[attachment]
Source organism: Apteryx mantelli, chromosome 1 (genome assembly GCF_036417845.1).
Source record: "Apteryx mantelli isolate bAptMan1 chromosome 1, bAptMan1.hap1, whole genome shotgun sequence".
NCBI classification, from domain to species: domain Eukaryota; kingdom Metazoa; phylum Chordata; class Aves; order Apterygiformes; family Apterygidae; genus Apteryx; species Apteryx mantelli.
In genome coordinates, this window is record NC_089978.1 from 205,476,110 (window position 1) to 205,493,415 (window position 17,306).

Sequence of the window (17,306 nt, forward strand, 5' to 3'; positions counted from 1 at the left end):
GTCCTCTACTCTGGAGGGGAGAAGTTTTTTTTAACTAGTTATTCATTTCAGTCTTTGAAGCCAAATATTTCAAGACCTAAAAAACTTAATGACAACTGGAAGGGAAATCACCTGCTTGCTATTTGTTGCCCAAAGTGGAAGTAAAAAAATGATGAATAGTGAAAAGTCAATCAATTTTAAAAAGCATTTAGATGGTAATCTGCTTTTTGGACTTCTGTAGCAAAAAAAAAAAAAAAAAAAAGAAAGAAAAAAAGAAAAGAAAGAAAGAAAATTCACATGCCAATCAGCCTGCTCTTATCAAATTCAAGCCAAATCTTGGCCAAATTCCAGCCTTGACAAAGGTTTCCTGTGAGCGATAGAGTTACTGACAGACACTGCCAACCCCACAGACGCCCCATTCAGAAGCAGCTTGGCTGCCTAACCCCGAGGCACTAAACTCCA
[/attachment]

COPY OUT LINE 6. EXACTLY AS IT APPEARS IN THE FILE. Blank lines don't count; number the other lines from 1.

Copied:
GTCCTCTACTCTGGAGGGGAGAAGTTTTTTTTAACTAGTTATTCATTTCAGTCTTTGAAGCCAAATATTTCAAGACCTAAAAAACTTAATGACAACTGGAAGGGAAATCACCTGCTTGCTATTTGTTGCCCAAAGTGGAAGTAAAAAAATGATGAATAGTGAAAAGTCAATCAATTTTAAAAAGCATTTAGATGGTAATCTGCTTTTTGGACTTCTGTAGCAAAAAAAAAAAAAAAAAAAAGAAAGAAAAAAAGAAAAGAAAGAAAGAAAATTCACATGCCAATCAGCCTGCTCTTATCAAATTCAAGCCAAATCTTGGCCAAATTCCAGCCTTGACAAAGGTTTCCTGTGAGCGATAGAGTTACTGACAGACACTGCCAACCCCACAGACGCCCCATTCAGAAGCAGCTTGGCTGCCTAACCCCGAGGCACTAAACTCCA